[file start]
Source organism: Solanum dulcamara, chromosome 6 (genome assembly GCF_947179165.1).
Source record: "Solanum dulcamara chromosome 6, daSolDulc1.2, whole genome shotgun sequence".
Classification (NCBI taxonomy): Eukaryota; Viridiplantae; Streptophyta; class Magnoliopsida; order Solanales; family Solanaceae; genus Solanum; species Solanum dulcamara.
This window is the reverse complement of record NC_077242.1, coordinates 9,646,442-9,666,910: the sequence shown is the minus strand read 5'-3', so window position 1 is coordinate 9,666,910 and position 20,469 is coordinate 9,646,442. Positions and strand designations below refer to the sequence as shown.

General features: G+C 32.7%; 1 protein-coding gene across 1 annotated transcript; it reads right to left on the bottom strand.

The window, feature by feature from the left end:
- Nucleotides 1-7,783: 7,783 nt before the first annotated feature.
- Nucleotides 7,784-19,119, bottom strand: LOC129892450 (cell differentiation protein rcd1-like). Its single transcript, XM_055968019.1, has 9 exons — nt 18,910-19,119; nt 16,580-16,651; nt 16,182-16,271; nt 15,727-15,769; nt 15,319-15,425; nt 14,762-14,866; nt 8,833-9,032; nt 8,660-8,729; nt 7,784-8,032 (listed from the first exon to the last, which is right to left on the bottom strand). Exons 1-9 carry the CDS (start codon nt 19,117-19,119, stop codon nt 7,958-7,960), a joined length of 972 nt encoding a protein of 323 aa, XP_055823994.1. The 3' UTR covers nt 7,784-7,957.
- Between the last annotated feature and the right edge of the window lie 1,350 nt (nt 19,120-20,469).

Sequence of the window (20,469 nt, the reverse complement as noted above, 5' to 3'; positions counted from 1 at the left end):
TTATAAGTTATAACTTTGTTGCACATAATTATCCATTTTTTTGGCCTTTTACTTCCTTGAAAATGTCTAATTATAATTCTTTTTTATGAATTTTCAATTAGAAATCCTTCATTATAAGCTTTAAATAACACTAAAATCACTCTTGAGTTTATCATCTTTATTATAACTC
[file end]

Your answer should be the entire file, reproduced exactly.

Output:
Source organism: Solanum dulcamara, chromosome 6 (genome assembly GCF_947179165.1).
Source record: "Solanum dulcamara chromosome 6, daSolDulc1.2, whole genome shotgun sequence".
Classification (NCBI taxonomy): Eukaryota; Viridiplantae; Streptophyta; class Magnoliopsida; order Solanales; family Solanaceae; genus Solanum; species Solanum dulcamara.
This window is the reverse complement of record NC_077242.1, coordinates 9,646,442-9,666,910: the sequence shown is the minus strand read 5'-3', so window position 1 is coordinate 9,666,910 and position 20,469 is coordinate 9,646,442. Positions and strand designations below refer to the sequence as shown.

General features: G+C 32.7%; 1 protein-coding gene across 1 annotated transcript; it reads right to left on the bottom strand.

The window, feature by feature from the left end:
- Nucleotides 1-7,783: 7,783 nt before the first annotated feature.
- Nucleotides 7,784-19,119, bottom strand: LOC129892450 (cell differentiation protein rcd1-like). Its single transcript, XM_055968019.1, has 9 exons — nt 18,910-19,119; nt 16,580-16,651; nt 16,182-16,271; nt 15,727-15,769; nt 15,319-15,425; nt 14,762-14,866; nt 8,833-9,032; nt 8,660-8,729; nt 7,784-8,032 (listed from the first exon to the last, which is right to left on the bottom strand). Exons 1-9 carry the CDS (start codon nt 19,117-19,119, stop codon nt 7,958-7,960), a joined length of 972 nt encoding a protein of 323 aa, XP_055823994.1. The 3' UTR covers nt 7,784-7,957.
- Between the last annotated feature and the right edge of the window lie 1,350 nt (nt 19,120-20,469).

Sequence of the window (20,469 nt, the reverse complement as noted above, 5' to 3'; positions counted from 1 at the left end):
TTATAAGTTATAACTTTGTTGCACATAATTATCCATTTTTTTGGCCTTTTACTTCCTTGAAAATGTCTAATTATAATTCTTTTTTATGAATTTTCAATTAGAAATCCTTCATTATAAGCTTTAAATAACACTAAAATCACTCTTGAGTTTATCATCTTTATTATAACTC